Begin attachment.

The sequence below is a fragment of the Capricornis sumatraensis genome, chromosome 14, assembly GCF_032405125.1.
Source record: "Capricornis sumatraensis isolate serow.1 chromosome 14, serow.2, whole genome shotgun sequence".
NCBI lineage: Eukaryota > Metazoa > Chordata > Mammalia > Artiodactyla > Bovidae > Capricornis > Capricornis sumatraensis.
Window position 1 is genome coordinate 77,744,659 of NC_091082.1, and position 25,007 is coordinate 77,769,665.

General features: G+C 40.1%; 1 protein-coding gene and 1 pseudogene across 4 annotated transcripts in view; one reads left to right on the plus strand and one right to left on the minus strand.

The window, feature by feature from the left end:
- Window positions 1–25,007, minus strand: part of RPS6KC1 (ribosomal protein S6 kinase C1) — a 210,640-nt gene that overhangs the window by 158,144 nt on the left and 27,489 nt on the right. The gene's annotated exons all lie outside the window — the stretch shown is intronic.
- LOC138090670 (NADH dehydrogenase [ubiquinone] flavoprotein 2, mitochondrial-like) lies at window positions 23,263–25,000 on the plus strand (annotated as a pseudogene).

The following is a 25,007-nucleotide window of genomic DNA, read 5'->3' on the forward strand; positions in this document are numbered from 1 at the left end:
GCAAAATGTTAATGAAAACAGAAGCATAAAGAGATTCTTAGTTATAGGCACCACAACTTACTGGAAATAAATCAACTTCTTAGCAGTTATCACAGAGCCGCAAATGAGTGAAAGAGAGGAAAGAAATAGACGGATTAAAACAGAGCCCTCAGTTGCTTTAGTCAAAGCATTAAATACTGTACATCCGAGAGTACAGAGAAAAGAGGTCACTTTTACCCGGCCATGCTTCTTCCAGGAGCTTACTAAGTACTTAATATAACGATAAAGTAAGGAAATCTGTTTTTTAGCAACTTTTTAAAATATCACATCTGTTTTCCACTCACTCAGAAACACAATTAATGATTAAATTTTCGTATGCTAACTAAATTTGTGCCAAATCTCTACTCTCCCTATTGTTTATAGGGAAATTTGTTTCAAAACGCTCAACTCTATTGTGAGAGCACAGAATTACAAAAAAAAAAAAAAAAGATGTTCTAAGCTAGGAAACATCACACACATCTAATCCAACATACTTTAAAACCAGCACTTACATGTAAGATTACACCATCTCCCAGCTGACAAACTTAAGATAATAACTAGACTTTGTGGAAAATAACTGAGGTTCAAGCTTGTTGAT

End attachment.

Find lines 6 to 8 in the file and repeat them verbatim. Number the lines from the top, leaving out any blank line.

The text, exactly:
The window, feature by feature from the left end:
- Window positions 1–25,007, minus strand: part of RPS6KC1 (ribosomal protein S6 kinase C1) — a 210,640-nt gene that overhangs the window by 158,144 nt on the left and 27,489 nt on the right. The gene's annotated exons all lie outside the window — the stretch shown is intronic.
- LOC138090670 (NADH dehydrogenase [ubiquinone] flavoprotein 2, mitochondrial-like) lies at window positions 23,263–25,000 on the plus strand (annotated as a pseudogene).